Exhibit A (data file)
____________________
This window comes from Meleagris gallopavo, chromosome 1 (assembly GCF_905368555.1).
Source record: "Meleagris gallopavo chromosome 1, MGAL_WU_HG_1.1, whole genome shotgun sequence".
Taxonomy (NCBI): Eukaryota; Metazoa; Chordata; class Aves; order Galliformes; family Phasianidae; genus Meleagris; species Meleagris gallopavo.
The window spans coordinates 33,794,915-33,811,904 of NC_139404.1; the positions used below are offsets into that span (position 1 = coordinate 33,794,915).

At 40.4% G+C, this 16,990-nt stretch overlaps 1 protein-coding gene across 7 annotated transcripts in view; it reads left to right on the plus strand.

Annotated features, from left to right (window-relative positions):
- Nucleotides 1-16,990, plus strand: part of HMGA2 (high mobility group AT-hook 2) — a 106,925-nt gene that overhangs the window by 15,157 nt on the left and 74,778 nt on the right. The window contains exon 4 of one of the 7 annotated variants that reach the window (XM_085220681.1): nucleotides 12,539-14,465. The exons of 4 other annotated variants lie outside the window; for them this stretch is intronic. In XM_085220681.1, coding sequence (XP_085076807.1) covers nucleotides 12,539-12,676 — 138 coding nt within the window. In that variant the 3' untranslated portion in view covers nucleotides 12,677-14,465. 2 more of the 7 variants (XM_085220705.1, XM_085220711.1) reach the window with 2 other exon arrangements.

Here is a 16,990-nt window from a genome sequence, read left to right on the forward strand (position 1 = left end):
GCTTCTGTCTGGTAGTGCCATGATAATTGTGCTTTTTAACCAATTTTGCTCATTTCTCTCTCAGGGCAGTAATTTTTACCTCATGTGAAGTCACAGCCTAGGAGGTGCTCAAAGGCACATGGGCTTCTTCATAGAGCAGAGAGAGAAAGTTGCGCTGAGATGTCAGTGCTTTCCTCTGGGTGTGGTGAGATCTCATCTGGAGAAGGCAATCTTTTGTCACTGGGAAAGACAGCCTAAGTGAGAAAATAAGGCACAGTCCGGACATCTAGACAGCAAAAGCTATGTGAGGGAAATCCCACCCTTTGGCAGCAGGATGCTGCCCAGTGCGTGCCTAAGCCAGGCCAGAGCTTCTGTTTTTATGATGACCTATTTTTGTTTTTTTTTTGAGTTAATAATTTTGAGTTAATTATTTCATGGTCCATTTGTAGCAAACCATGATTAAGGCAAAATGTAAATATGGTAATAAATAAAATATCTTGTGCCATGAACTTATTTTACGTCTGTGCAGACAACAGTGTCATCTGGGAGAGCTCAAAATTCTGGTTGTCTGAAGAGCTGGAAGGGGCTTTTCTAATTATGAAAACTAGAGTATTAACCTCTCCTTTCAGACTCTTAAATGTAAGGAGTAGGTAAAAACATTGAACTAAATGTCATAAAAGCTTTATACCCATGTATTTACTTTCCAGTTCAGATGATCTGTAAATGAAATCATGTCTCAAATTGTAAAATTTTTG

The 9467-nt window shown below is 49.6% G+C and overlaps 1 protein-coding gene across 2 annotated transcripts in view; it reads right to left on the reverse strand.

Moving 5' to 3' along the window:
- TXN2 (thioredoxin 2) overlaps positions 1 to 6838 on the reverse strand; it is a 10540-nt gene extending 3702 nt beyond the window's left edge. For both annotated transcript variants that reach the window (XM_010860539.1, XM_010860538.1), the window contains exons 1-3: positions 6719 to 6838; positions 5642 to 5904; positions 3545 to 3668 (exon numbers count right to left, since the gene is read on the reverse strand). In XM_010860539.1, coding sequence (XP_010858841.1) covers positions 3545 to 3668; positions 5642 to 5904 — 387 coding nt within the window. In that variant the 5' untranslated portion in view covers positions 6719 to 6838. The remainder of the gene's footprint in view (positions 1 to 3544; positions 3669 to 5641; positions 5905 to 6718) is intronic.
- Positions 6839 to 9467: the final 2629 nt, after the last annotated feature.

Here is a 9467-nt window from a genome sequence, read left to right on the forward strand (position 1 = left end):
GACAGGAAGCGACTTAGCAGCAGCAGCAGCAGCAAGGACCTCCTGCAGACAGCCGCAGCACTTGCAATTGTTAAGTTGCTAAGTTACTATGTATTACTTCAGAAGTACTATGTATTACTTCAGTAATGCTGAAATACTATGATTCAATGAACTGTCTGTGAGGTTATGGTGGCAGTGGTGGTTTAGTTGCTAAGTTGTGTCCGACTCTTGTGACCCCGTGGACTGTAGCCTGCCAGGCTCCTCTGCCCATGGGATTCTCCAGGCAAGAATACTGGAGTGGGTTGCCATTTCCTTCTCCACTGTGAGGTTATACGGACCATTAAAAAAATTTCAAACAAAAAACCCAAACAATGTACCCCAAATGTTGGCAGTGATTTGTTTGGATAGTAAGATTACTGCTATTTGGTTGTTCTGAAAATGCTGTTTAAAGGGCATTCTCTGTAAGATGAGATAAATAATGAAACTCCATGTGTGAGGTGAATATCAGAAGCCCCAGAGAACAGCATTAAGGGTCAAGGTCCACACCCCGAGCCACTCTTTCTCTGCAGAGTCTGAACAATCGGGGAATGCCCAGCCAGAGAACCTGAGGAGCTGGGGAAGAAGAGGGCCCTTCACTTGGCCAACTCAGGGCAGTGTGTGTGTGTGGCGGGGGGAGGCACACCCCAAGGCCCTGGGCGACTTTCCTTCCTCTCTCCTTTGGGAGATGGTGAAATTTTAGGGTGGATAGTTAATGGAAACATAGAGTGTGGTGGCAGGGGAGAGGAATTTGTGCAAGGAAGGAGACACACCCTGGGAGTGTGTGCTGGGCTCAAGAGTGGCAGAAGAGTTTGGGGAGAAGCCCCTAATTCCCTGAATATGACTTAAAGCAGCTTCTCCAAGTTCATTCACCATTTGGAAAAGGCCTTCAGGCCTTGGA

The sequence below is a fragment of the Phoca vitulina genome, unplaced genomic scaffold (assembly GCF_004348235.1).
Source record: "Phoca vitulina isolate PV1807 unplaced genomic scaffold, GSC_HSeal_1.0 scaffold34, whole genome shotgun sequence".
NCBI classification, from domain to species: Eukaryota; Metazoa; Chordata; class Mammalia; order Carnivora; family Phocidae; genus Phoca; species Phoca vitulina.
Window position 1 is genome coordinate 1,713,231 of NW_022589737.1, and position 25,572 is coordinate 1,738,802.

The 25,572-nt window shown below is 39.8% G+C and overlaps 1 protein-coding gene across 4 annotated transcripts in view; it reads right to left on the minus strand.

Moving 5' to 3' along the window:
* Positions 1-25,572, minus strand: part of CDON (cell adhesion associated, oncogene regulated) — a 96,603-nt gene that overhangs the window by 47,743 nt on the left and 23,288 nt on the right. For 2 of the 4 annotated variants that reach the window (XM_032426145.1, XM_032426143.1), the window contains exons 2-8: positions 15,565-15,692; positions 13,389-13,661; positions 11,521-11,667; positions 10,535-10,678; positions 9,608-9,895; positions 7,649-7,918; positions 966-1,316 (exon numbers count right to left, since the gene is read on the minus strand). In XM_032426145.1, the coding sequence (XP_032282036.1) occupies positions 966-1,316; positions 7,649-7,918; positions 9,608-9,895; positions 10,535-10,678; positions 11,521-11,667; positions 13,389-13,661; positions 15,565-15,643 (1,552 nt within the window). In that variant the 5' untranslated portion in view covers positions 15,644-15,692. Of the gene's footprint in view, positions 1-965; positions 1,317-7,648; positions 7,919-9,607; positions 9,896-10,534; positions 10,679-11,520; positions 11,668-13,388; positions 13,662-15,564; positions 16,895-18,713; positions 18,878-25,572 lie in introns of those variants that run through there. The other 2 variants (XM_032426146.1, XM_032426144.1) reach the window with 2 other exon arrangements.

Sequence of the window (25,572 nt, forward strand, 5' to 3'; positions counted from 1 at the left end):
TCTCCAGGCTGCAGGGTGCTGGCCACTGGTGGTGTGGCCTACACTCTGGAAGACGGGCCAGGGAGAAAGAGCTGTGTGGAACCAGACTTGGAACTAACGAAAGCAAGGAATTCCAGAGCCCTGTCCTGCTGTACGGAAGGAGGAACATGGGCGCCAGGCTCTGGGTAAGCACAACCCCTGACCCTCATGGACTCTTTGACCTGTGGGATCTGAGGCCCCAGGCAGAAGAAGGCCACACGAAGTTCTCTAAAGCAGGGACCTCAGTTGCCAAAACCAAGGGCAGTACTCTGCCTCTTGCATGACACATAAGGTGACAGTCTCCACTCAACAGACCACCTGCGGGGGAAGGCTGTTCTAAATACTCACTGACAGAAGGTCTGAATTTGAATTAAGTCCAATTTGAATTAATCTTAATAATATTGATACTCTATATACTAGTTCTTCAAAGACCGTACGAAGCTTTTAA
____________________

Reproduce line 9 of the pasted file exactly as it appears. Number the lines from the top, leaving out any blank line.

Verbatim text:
GCTTCTGTCTGGTAGTGCCATGATAATTGTGCTTTTTAACCAATTTTGCTCATTTCTCTCTCAGGGCAGTAATTTTTACCTCATGTGAAGTCACAGCCTAGGAGGTGCTCAAAGGCACATGGGCTTCTTCATAGAGCAGAGAGAGAAAGTTGCGCTGAGATGTCAGTGCTTTCCTCTGGGTGTGGTGAGATCTCATCTGGAGAAGGCAATCTTTTGTCACTGGGAAAGACAGCCTAAGTGAGAAAATAAGGCACAGTCCGGACATCTAGACAGCAAAAGCTATGTGAGGGAAATCCCACCCTTTGGCAGCAGGATGCTGCCCAGTGCGTGCCTAAGCCAGGCCAGAGCTTCTGTTTTTATGATGACCTATTTTTGTTTTTTTTTTGAGTTAATAATTTTGAGTTAATTATTTCATGGTCCATTTGTAGCAAACCATGATTAAGGCAAAATGTAAATATGGTAATAAATAAAATATCTTGTGCCATGAACTTATTTTACGTCTGTGCAGACAACAGTGTCATCTGGGAGAGCTCAAAATTCTGGTTGTCTGAAGAGCTGGAAGGGGCTTTTCTAATTATGAAAACTAGAGTATTAACCTCTCCTTTCAGACTCTTAAATGTAAGGAGTAGGTAAAAACATTGAACTAAATGTCATAAAAGCTTTATACCCATGTATTTACTTTCCAGTTCAGATGATCTGTAAATGAAATCATGTCTCAAATTGTAAAATTTTTG